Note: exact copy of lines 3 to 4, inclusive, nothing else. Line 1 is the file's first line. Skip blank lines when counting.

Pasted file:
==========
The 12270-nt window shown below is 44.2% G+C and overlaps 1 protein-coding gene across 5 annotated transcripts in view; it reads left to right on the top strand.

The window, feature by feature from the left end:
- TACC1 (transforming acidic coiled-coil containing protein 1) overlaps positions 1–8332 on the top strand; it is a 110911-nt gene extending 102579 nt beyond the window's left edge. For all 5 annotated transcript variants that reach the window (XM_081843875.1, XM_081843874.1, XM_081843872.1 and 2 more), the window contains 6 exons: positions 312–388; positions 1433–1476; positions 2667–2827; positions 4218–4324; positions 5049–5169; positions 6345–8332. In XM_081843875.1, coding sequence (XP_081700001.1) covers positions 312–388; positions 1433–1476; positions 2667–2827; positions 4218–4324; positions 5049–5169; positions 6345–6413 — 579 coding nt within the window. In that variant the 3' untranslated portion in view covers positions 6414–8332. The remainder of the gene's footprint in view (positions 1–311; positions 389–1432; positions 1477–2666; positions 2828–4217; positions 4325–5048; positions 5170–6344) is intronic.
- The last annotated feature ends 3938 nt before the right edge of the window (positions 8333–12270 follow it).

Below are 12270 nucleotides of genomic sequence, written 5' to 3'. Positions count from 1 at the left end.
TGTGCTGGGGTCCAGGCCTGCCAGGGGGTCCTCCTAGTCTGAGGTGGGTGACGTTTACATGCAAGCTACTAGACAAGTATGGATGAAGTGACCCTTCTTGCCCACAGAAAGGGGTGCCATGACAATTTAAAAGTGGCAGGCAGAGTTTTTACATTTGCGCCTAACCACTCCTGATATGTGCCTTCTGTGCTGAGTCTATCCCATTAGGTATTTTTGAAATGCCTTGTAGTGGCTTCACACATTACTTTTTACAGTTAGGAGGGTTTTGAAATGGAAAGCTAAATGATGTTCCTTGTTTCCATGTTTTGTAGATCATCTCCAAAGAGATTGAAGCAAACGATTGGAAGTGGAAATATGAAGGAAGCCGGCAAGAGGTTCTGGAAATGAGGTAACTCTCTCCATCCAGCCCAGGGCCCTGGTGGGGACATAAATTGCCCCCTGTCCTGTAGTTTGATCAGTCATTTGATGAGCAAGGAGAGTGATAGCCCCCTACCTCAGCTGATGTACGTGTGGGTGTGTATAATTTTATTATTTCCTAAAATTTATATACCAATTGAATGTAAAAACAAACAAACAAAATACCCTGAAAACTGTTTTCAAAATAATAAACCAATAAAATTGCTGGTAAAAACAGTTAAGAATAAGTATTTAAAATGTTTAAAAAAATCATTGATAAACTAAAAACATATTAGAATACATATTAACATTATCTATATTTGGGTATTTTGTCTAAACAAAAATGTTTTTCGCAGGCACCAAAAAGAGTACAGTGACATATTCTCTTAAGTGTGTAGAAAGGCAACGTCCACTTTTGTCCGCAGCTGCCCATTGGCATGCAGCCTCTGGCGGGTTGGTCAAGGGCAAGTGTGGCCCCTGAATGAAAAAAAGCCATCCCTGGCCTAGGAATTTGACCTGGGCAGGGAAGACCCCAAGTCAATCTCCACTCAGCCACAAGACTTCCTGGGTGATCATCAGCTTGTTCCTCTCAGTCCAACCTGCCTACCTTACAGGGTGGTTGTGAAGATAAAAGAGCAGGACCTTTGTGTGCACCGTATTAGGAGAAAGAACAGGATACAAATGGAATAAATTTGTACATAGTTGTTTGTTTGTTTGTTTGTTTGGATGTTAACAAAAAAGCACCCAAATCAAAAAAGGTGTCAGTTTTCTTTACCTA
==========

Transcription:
- TACC1 (transforming acidic coiled-coil containing protein 1) overlaps positions 1–8332 on the top strand; it is a 110911-nt gene extending 102579 nt beyond the window's left edge. For all 5 annotated transcript variants that reach the window (XM_081843875.1, XM_081843874.1, XM_081843872.1 and 2 more), the window contains 6 exons: positions 312–388; positions 1433–1476; positions 2667–2827; positions 4218–4324; positions 5049–5169; positions 6345–8332. In XM_081843875.1, coding sequence (XP_081700001.1) covers positions 312–388; positions 1433–1476; positions 2667–2827; positions 4218–4324; positions 5049–5169; positions 6345–6413 — 579 coding nt within the window. In that variant the 3' untranslated portion in view covers positions 6414–8332. The remainder of the gene's footprint in view (positions 1–311; positions 389–1432; positions 1477–2666; positions 2828–4217; positions 4325–5048; positions 5170–6344) is intronic.
- The last annotated feature ends 3938 nt before the right edge of the window (positions 8333–12270 follow it).